#childsafety | Is melatonin the answer to getting better sleep? :: WRAL.com


Editor’s note: This article originally appeared on UNC Health Talk.

If you or your child have been struggling to sleep during the pandemic, you’re not alone. And research shows an increasing number of people are turning to sleep aids, such as melatonin supplements, to help.

The Centers for Disease Control and Prevention says melatonin supplement use has become widespread among children and adults. Melatonin sales in the U.S. increased by nearly 200 percent between 2016 and 2020.

While the short-term use of melatonin supplements can help improve sleep for some people, there’s a lot to consider before giving them a try – especially if you’re planning to give them to your children.

UNC Health pediatrician Kori Flower, MD, sleep physician Adnan Pervez, MD, and pharmacist Amy Donnelly, PharmD, answer common questions.

What is melatonin?

Melatonin is a naturally occurring hormone released by the brain that helps regulate sleep cycles. Your body is triggered to release melatonin when it becomes dark outside, helping you fall asleep. Melatonin production can be suppressed by exposure to light (including light from electronic screens), physical activity and stress.

Synthetic melatonin is available over the counter as supplements for children and adults in various forms, including gummies, pills, chewable tablets and liquid. Many people take them before bed to fall asleep faster.

Is melatonin safe as a sleep aid for adults?

When used correctly, melatonin supplements are generally considered safe for adults as a short-term tool to help you sleep better, Dr. Pervez says. However, sleep experts caution against its long-term use for insomnia.

Melatonin can help adults with certain sleep disorders related to disruption of the body’s natural sleep rhythms or when a person’s sleep cycle (also called circadian rhythm) does not align with their schedule or environment (such as shift workers or someone experiencing jet lag). It may provide some relief for general insomnia and is also used for treatment of specific conditions for some people who exhibit abnormal behaviors during sleep, such as acting out physically while dreaming.

But there’s no clear evidence that melatonin supplements work to improve sleep long term in people without a sleep-cycle disruption disorder, Dr. Pervez says.

“It might help you fall asleep in the short term, but it’s better to adjust your lifestyle and routines to achieve better and more consistent sleep,” Dr. Pervez says.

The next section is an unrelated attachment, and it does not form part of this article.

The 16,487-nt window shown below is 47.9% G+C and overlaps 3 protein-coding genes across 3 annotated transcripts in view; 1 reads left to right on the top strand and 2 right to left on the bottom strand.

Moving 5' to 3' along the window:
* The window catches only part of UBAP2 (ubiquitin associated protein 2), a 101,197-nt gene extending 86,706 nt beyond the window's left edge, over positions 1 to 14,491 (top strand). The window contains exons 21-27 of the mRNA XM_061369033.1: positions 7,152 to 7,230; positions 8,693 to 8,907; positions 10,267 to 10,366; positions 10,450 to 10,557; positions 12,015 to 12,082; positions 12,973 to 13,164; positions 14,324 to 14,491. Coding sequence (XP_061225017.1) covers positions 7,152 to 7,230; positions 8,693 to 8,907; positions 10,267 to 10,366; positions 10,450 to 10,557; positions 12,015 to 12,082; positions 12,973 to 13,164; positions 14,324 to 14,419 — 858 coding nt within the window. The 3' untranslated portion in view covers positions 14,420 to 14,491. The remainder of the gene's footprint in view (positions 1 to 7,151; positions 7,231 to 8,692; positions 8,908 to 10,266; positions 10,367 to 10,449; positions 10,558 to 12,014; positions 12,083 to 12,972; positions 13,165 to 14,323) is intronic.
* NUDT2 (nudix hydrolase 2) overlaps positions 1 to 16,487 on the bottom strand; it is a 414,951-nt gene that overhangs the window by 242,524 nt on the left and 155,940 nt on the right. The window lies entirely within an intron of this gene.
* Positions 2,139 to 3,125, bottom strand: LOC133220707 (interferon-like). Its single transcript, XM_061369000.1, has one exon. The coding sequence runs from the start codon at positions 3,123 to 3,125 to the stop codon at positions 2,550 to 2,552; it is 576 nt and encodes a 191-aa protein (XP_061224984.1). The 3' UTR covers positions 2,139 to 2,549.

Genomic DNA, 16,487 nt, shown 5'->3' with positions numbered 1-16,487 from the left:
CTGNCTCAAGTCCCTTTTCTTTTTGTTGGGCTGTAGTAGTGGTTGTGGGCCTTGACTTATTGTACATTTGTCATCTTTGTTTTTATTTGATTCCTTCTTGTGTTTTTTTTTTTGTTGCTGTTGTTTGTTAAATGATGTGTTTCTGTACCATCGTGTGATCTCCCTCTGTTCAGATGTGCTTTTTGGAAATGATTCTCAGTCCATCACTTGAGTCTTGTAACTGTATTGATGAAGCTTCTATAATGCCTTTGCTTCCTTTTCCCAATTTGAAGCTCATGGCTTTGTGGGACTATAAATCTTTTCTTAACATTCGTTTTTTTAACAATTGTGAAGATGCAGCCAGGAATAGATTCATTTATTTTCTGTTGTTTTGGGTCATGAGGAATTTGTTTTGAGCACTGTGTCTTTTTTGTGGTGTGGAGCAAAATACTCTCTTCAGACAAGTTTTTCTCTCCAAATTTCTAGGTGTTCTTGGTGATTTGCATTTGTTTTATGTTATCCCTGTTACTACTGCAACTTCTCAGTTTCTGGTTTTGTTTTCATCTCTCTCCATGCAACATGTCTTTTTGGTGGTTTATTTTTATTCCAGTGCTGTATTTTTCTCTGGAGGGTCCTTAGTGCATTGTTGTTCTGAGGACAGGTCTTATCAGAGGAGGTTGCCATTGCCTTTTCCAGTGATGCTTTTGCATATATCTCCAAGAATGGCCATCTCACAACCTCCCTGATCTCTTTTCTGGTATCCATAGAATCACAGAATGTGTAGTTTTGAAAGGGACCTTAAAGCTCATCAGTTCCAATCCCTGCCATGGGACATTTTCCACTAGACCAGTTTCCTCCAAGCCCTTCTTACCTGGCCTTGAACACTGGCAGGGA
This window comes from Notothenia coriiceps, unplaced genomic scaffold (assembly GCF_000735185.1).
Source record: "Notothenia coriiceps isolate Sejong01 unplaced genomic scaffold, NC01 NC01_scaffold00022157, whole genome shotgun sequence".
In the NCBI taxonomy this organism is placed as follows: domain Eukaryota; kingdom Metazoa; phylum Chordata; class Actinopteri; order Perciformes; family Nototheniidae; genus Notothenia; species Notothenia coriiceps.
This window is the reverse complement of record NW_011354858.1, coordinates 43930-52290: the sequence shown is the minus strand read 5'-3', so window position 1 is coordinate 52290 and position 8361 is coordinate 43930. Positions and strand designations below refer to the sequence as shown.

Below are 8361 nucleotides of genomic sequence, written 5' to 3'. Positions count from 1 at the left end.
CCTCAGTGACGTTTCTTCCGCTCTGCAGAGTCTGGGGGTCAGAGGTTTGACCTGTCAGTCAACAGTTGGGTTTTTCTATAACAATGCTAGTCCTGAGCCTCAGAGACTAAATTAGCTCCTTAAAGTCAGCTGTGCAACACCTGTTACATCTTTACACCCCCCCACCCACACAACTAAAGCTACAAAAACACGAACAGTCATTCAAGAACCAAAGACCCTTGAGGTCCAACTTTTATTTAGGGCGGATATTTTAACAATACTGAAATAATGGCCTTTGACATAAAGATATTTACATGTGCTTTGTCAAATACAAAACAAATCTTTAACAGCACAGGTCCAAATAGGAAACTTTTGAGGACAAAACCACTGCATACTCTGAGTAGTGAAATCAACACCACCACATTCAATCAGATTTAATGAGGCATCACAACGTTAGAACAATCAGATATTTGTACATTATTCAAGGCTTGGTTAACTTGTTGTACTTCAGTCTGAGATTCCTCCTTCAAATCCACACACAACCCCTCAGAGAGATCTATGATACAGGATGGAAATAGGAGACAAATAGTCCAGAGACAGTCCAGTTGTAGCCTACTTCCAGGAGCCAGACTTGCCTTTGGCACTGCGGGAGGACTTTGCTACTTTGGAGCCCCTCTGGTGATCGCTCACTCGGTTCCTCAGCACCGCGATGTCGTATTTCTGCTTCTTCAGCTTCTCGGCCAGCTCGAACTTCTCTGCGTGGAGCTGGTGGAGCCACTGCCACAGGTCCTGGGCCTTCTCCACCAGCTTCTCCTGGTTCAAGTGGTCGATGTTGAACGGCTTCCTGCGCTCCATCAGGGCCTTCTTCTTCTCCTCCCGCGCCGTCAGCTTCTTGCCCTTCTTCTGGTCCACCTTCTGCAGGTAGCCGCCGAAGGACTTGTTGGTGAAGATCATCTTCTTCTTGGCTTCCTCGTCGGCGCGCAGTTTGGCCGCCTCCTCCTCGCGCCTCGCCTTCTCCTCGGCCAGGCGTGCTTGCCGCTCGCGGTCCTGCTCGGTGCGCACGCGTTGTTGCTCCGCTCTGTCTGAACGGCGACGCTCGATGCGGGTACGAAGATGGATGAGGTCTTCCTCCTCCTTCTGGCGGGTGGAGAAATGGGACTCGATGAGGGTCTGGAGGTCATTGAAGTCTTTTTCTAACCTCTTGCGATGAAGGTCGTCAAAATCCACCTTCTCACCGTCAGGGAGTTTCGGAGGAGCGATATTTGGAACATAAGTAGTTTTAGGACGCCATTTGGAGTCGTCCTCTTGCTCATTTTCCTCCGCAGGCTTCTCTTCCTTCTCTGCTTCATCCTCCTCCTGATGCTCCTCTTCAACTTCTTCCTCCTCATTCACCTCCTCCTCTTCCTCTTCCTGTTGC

The safety of long-term melatonin use has not been well-studied in adults or children.

Is melatonin safe as a sleep aid for children?

Sleep problems in children can be frustrating for the whole family. While it might be tempting to give a small dose of melatonin to your baby or toddler to help them fall asleep, it is not safe for children younger than age 3, as their body clocks are still developing.

If you’re considering giving melatonin to your child, it’s important to consult your child’s pediatrician first. They can help you get to the root cause of the sleep issues.

“There are a lot of sleep problems that warrant treatment from a healthcare provider, and we want to make sure we’re not missing those,” Dr. Flower says.

Difficulty sleeping can also tip off your pediatrician to larger underlying issues. A common reason for difficulty sleeping in children is anxiety, Dr. Flower says.

“Anxiety is incredibly common right now in children, and sleep problems can be the clue,” Dr. Flower says.

If the pediatrician determines there are no underlying conditions, they may give the greenlight to use melatonin supplements for a short period of time. However, just like in adults, it’s best to improve your child’s daily habits and sleep hygiene.

If you choose to use melatonin, how do you use it safely?

1. Pick a good brand.

Supplements are not regulated by the U.S. Food and Drug Administration as closely as prescription medications, so not all melatonin supplements are created equal. The amount of melatonin present in each product can widely vary between brands.

Dr. Pervez recommends selecting a melatonin supplement that is certified by US Pharmacopeia. This will ensure that the potency of the product matches what is listed and it’s been made according to standardized manufacturing practices.

2. Take it at the right time of day.

You want to take a melatonin supplement one to two hours before the time you usually fall asleep, which is when your body’s natural surge of melatonin occurs.